2. Multi-threaded slaves (MTS)
Replicate by per database to lead fast replication and resolve lag issue .
For more replication info : multi Master and Transfer
3. Binary Log Group Commit -- Improves replication performance on the master
Reducing binary logging lock contention on the transaction execution path in 5.6:
MySQL 5.1 – all events are serialized and written while holding the log lock;
MySQL 5.5 – DDL and transaction boundaries events are serialized and written to the binary log while holding the log lock;
MySQL 5.6 – events are serialized and written without holding the log lock (except the incident event).
4. Safe Replication
Transfer to ACID transaction to ensure no data lose (using table to store information instead of system file)
Controlled by “master_info_repository” and “relay_log_info_repository” parameters (default MyISAM tables and switch them to InnoDB for
supporting ACID transactions)
ALTER TABLE MySQL.slave_master_info ENGINE = InnoDB;
ALTER TABLE MySQL.slave_relay_log_info ENGINE = InnoDB;
5. Optimized Row Based Replication
Reduces the amount of data that needs to be replicated; reducing network usage and potentially speeding up replication.
6. Replication Event Checksums
Reference these two articles:
7. Time-Delayed Replication
You can define a time delay for events to be replicated from a master to each slave, defined in millisecond increments up to a maximum of 68
Time-Delayed Replication affords protection against operational errors made on the master, for example accidently dropping tables, in which
event the slave can be promoted to the new master in order to restore the database to its previous state. Time-Delayed Replication can also be
useful in testing application behavior by emulating any instances of replication lag.
Time-Delayed Replication is implemented at the per-slave level (via holding execution of the SQL_THREAD), so you could configure multiple
slaves to apply replication events immediately, and another slave to apply only after a delay of 5 minutes, therefore providing deployment
InnoDB new features
1. Online DDL support (Ref: http://dev.MySQL.com/doc/refman/5.6/en/innodb-online-ddl.html)
2. Transportable tables
MySQL> SELECT VERSION();
| VERSION() |
1 row in set (0.00 sec)
MySQL> CREATE TABLE tt_55 (a INT PRIMARY KEY) ENGINE = InnoDB;
Query OK, 0 rows affected (0.06 sec)
MySQL> INSERT INTO tt_55 VALUE (1);
Query OK, 1 row affected (0.01 sec)
C:MySQL-5.6.6-m9-winx64>REM shutting down 5.5 to get clean tt_55.ibd file
C:MySQL-5.6.6-m9-winx64>binMySQLadmin -uroot -P3309 shutdown
C:MySQL-5.6.6-m9-winx64>binMySQL -uroot -P3307 test
Welcome to the MySQL monitor. Commands end with ; or g.
Your MySQL connection id is 2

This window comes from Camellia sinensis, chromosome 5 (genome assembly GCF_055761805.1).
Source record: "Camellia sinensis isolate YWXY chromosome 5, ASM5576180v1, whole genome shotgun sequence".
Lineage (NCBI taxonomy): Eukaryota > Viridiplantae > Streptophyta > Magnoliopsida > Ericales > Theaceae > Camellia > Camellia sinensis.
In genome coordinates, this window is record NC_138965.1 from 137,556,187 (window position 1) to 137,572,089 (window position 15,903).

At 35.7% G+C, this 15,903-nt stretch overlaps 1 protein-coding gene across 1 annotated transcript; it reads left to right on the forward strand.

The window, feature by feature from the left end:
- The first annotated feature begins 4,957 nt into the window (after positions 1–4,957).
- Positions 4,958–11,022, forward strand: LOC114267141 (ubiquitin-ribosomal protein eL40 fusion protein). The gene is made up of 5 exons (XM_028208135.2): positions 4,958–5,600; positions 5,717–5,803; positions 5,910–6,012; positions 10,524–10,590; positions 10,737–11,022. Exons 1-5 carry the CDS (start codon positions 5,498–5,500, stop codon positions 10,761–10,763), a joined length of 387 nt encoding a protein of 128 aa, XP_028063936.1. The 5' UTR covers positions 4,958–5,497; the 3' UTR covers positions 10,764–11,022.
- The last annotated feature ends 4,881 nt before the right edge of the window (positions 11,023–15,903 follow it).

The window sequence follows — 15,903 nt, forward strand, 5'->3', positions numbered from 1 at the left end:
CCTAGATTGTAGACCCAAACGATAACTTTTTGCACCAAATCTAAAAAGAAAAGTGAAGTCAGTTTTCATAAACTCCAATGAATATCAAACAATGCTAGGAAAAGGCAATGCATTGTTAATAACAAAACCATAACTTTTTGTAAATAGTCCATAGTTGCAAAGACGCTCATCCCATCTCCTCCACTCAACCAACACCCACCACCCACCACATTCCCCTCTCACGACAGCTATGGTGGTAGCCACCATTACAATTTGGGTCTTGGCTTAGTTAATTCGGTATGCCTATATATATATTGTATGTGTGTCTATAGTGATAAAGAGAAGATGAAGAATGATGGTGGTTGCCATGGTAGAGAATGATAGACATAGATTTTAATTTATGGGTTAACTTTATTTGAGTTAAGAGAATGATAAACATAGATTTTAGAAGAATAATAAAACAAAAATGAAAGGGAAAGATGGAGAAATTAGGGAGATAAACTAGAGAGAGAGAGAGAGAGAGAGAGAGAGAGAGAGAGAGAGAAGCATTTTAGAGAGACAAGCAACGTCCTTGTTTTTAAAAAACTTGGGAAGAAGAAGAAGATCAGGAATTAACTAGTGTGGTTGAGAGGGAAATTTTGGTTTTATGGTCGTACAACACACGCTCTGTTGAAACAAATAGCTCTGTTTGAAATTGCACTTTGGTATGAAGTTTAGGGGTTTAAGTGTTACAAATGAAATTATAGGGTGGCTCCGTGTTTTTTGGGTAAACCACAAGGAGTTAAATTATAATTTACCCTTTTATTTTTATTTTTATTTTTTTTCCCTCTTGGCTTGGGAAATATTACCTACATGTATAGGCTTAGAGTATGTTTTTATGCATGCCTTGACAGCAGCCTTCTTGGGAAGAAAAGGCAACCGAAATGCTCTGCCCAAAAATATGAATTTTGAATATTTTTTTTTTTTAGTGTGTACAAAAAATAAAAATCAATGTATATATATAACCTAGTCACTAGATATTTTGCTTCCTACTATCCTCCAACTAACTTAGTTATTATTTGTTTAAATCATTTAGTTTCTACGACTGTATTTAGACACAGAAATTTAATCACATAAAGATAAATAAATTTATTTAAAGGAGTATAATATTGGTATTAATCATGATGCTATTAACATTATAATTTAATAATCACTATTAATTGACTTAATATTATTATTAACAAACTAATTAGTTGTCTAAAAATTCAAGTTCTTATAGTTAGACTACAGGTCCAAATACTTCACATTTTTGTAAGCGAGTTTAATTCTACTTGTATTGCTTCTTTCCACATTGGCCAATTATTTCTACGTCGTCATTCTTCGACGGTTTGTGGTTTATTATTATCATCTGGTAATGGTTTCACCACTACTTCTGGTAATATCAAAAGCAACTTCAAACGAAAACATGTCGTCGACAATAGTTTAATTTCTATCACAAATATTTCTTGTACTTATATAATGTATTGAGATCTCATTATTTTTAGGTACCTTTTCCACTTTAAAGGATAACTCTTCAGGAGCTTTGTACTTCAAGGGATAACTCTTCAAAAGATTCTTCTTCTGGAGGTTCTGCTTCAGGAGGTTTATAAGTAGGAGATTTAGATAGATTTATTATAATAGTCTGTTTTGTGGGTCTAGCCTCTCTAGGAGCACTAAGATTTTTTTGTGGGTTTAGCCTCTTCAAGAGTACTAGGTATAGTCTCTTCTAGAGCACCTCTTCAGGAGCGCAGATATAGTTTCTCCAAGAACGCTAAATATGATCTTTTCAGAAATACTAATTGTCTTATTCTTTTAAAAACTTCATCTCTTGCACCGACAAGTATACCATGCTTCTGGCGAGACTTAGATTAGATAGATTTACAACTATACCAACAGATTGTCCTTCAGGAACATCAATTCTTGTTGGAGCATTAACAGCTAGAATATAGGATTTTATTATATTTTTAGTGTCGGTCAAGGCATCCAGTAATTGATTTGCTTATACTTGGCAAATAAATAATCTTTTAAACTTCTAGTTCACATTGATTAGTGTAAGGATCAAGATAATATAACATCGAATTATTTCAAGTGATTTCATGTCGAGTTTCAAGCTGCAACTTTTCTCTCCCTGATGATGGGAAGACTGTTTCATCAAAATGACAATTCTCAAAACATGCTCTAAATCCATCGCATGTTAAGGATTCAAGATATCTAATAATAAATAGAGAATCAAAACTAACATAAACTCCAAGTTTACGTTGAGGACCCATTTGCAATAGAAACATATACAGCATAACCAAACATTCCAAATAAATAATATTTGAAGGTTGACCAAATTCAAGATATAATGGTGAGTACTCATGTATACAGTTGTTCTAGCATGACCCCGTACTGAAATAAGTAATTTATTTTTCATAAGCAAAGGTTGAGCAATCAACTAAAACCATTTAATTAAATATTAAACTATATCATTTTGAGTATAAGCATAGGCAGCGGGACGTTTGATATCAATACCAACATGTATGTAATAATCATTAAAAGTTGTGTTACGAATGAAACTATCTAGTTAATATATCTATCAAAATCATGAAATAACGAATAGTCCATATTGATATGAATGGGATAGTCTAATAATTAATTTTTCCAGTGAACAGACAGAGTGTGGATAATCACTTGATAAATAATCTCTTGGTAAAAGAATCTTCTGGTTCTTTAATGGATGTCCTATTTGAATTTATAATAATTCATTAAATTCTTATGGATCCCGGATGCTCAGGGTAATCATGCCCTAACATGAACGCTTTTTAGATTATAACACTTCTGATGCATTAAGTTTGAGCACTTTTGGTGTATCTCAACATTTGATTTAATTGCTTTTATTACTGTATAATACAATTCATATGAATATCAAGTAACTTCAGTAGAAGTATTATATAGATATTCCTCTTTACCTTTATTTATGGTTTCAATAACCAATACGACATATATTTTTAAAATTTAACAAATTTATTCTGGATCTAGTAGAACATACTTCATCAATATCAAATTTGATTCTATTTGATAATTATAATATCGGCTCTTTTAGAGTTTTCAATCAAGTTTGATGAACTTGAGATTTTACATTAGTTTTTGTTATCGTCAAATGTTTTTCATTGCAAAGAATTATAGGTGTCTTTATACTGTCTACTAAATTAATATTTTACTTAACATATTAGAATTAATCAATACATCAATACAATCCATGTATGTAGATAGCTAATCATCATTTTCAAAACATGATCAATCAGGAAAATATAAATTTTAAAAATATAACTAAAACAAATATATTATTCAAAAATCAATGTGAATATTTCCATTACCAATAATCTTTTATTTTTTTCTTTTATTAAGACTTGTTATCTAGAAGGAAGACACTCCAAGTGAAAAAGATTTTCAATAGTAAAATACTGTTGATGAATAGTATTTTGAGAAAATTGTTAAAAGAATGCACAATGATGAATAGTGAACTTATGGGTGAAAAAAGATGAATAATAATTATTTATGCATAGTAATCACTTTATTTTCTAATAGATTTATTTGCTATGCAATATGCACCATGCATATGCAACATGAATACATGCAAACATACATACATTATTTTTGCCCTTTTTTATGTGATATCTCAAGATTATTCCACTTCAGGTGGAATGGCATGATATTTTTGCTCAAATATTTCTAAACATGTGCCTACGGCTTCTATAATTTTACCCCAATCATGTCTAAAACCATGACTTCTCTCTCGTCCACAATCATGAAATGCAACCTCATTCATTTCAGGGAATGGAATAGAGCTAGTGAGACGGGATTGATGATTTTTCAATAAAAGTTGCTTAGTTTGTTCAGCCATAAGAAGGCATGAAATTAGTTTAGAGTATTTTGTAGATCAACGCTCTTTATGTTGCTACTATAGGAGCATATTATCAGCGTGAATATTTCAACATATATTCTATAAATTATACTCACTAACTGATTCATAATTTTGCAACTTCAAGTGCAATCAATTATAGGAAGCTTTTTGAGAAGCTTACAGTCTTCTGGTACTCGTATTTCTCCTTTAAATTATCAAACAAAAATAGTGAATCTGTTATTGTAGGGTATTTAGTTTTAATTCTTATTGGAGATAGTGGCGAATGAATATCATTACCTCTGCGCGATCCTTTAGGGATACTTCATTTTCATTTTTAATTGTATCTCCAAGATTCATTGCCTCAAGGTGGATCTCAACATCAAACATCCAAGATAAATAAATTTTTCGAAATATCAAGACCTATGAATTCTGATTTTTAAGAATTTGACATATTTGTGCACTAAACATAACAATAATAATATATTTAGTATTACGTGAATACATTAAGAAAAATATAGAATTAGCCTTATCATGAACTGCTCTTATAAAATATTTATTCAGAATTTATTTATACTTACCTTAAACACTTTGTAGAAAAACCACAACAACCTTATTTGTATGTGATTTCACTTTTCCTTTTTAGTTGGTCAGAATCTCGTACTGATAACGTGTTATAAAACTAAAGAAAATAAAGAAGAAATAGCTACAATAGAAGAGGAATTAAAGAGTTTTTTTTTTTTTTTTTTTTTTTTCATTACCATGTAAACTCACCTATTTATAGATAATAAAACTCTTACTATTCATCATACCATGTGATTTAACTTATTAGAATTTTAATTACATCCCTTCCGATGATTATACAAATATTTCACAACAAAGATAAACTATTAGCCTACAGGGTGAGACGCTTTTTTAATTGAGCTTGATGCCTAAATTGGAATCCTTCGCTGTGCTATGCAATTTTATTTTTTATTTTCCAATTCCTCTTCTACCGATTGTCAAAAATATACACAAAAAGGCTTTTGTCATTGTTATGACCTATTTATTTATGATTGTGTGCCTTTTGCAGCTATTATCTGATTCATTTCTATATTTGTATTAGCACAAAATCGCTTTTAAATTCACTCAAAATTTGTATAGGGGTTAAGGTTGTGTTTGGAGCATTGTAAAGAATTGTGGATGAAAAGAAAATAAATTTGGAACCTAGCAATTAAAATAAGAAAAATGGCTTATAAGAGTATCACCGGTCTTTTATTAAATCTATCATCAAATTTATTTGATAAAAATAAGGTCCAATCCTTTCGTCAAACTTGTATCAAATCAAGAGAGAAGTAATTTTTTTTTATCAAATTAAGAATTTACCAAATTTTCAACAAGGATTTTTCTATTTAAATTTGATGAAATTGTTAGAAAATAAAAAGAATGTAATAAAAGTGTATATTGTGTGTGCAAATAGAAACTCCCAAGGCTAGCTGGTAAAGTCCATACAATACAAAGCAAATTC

Server version: 5.6.6-m9 MySQL Community Server (GPL)
MySQL> CREATE TABLE tt_55 (a INT PRIMARY KEY) ENGINE = InnoDB;
Query OK, 0 rows affected (0.09 sec)
MySQL> FLUSH TABLES tt_55 FOR EXPORT;
Query OK, 0 rows affected (0.02 sec)
MySQL> -- save a copy of tt_55.cfg
MySQL> UNLOCK TABLES;
Query OK, 0 rows affected (0.00 sec)
MySQL> ALTER TABLE tt_55 DISCARD TABLESPACE;
Query OK, 0 rows affected (0.04 sec)
MySQL> -- copy tt_55.ibd from 5.5 install to 5.6
MySQL> -- make sure tt_55.cfg is in proper location
MySQL> ALTER TABLE tt_55 IMPORT TABLESPACE;
Query OK, 0 rows affected (0.10 sec)
MySQL> SELECT * FROM tt_55;
1 row in set (0.00 sec)
4. FULLTEXT indexes (Ref: http://dev.MySQL.com/doc/refman/5.6/en/innodb-table-and-index.html#innodb-fulltext-index)
CREATE TABLE egs
(id int unsigned auto_increment primary key ,
author varchar(64) ,
name varchar(4000) ,
source varchar(64) ,
SELECT author AS "MySQL" FROM egs
WHERE match(name) against ('MySQL' in natural language mode);
5. InnoDB and memcached Integration
When integrated with MySQL Server, memcached is implemented as a MySQL plugin daemon, accessing the InnoDB storage engine directly
and bypassing the SQL layer
-standard memcached client and php mem-cli will both work
-Passing SQL layer direct use memcached in MySQL
6. Separate Tablespaces for InnoDB Undo Logs
This feature allows you to store the InnoDB undo log in one or more separate tablespaces outside of the system tablespace. The I/O patterns
for the undo log make these tablespaces good candidates to move to SSD storage, while keeping the system tablespace on hard disk storage.
Users cannot drop the separate tablespaces created to hold InnoDB undo logs, or the individual segments inside those tablespaces.
Partition new features
Explicit partition selection
Partitions: lock pruning
Subquery has bad performance before MySQL 5.6 and now MySQL becomes more smart to do some similar works.
ICP was introduced to reduce MySQL data transfer and internal data filter
Explain now can cover DML (Insert/update/delete not only select)
Explain Json format
18:04:30 (none)> select version();
| version() |
| 5.6.12-log |
1 row in set (0.00 sec)
18:06:43 cobub_data> EXPLAIN FORMAT=JSON SELECT count(*) from razor_hour24 where hour >1 G;
*************************** 1. row ***************************